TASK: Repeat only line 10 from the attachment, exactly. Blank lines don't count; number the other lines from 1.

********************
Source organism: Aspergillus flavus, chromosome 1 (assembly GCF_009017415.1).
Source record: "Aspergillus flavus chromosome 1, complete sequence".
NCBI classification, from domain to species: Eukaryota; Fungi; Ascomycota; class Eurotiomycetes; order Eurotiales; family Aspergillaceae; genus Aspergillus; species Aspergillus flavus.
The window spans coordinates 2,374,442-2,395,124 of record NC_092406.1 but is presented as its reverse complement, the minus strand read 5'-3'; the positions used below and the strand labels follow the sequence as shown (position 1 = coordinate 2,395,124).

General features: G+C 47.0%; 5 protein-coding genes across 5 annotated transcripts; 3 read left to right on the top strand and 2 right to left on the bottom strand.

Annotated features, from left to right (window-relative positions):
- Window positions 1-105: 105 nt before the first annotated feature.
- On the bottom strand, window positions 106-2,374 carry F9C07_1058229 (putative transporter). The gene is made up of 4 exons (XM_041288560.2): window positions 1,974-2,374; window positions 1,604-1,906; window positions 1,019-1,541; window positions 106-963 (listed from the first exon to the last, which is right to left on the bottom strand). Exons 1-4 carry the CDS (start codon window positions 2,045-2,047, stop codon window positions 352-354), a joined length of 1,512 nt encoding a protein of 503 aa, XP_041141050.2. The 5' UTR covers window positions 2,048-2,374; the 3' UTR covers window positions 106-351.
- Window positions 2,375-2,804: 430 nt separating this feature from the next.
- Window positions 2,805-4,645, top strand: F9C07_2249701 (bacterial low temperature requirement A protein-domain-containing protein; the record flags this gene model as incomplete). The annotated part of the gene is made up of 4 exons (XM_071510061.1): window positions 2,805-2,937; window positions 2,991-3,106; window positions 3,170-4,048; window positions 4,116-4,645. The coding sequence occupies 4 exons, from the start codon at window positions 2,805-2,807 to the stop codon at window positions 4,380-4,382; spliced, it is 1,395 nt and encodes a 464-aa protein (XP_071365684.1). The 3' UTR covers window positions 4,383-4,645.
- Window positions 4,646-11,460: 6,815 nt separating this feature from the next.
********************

- Window positions 2,805-4,645, top strand: F9C07_2249701 (bacterial low temperature requirement A protein-domain-containing protein; the record flags this gene model as incomplete). The annotated part of the gene is made up of 4 exons (XM_071510061.1): window positions 2,805-2,937; window positions 2,991-3,106; window positions 3,170-4,048; window positions 4,116-4,645. The coding sequence occupies 4 exons, from the start codon at window positions 2,805-2,807 to the stop codon at window positions 4,380-4,382; spliced, it is 1,395 nt and encodes a 464-aa protein (XP_071365684.1). The 3' UTR covers window positions 4,383-4,645.